Creative Loafing photography at its best is a combination of fine art and photojournalism. Our goal is not only to record facts, but also to capture personality and spirit and express emotion. Our annual Year in Photos cover story is always both the most fun and the most difficult issue for me to edit. The photography staff must choose 18 pictures from the thousands it has shot over the last 12 months. Each photographer then writes about the story behind his or her selected photos.
The cover photo was taken by then-intern Alyssa Pointer during protests after George Zimmerman was acquitted of the killing of 17-year-old Trayvon Martin. Pointer remembers the moments leading up to the photograph: "Hundreds joined together at West End Park to voice how they felt about issues of race and the justice system in the United States. Within the crowd were two women passing around megaphones. Patiently waiting with her hand raised was Kimberly Brooks. Brooks seemed quiet so I didn't think her voice would project. But she grabbed both megaphones and spoke about her fears as the mother of a teenage son. ... Growing up with an older brother, I experienced firsthand the fears my mother had for my brother. ... This photo reevaluates the ongoing fears that African-American mothers have for their sons and gives outsiders a glance into their world."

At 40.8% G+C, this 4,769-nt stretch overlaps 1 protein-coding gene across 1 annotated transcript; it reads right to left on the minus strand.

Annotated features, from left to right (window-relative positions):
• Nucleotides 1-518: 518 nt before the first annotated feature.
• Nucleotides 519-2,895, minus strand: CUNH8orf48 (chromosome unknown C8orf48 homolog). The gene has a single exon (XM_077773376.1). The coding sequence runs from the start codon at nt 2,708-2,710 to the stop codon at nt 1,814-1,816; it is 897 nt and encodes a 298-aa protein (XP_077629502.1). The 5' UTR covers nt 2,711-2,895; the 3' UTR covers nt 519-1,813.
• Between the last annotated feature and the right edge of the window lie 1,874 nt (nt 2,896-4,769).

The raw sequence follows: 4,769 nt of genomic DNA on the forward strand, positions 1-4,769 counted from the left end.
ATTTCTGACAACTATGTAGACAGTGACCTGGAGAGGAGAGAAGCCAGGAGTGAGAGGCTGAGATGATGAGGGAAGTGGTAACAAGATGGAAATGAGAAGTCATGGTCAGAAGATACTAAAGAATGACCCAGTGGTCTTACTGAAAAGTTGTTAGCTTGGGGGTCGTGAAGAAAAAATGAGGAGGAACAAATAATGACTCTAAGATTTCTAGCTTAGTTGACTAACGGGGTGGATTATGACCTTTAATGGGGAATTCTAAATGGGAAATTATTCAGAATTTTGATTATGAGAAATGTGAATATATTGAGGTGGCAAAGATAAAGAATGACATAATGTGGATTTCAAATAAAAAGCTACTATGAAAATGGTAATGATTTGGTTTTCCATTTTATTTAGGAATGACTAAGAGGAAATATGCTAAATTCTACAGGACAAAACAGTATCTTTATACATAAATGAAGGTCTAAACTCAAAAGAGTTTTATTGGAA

For the Year in Photos, we make our decisions not because certain images represent the biggest stories, but because these are the photographs that feel the closest to our hearts.
— Joeff Davis, Photo Editor